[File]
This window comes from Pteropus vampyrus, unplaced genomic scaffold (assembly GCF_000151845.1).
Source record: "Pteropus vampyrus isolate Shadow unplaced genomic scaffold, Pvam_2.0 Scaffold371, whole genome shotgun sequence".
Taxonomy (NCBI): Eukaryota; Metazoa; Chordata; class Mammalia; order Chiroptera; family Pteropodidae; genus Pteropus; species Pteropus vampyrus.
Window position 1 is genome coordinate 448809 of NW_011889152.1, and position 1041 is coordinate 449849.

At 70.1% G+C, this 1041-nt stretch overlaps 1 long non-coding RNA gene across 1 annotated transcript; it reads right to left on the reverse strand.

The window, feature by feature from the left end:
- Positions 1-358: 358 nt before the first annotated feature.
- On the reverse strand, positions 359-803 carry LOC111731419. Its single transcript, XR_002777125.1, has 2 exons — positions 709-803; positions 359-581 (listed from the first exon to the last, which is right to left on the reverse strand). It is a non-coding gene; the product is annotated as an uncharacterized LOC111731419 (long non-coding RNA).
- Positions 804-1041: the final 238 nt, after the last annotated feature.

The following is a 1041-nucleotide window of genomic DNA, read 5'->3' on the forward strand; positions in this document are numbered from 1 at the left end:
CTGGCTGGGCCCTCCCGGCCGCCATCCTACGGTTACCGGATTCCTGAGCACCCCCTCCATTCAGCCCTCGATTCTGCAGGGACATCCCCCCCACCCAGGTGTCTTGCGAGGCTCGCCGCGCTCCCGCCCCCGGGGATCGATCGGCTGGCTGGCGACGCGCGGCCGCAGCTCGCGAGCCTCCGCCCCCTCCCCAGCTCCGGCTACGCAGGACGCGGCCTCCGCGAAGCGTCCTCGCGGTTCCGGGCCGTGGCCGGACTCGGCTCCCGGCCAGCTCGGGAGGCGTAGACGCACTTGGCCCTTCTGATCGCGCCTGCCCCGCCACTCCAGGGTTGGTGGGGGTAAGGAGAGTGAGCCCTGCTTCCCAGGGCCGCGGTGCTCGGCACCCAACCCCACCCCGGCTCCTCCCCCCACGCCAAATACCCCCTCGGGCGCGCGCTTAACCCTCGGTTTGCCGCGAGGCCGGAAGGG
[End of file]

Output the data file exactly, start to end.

This window comes from Pteropus vampyrus, unplaced genomic scaffold (assembly GCF_000151845.1).
Source record: "Pteropus vampyrus isolate Shadow unplaced genomic scaffold, Pvam_2.0 Scaffold371, whole genome shotgun sequence".
Taxonomy (NCBI): Eukaryota; Metazoa; Chordata; class Mammalia; order Chiroptera; family Pteropodidae; genus Pteropus; species Pteropus vampyrus.
Window position 1 is genome coordinate 448809 of NW_011889152.1, and position 1041 is coordinate 449849.

At 70.1% G+C, this 1041-nt stretch overlaps 1 long non-coding RNA gene across 1 annotated transcript; it reads right to left on the reverse strand.

The window, feature by feature from the left end:
- Positions 1-358: 358 nt before the first annotated feature.
- On the reverse strand, positions 359-803 carry LOC111731419. Its single transcript, XR_002777125.1, has 2 exons — positions 709-803; positions 359-581 (listed from the first exon to the last, which is right to left on the reverse strand). It is a non-coding gene; the product is annotated as an uncharacterized LOC111731419 (long non-coding RNA).
- Positions 804-1041: the final 238 nt, after the last annotated feature.

The following is a 1041-nucleotide window of genomic DNA, read 5'->3' on the forward strand; positions in this document are numbered from 1 at the left end:
CTGGCTGGGCCCTCCCGGCCGCCATCCTACGGTTACCGGATTCCTGAGCACCCCCTCCATTCAGCCCTCGATTCTGCAGGGACATCCCCCCCACCCAGGTGTCTTGCGAGGCTCGCCGCGCTCCCGCCCCCGGGGATCGATCGGCTGGCTGGCGACGCGCGGCCGCAGCTCGCGAGCCTCCGCCCCCTCCCCAGCTCCGGCTACGCAGGACGCGGCCTCCGCGAAGCGTCCTCGCGGTTCCGGGCCGTGGCCGGACTCGGCTCCCGGCCAGCTCGGGAGGCGTAGACGCACTTGGCCCTTCTGATCGCGCCTGCCCCGCCACTCCAGGGTTGGTGGGGGTAAGGAGAGTGAGCCCTGCTTCCCAGGGCCGCGGTGCTCGGCACCCAACCCCACCCCGGCTCCTCCCCCCACGCCAAATACCCCCTCGGGCGCGCGCTTAACCCTCGGTTTGCCGCGAGGCCGGAAGGG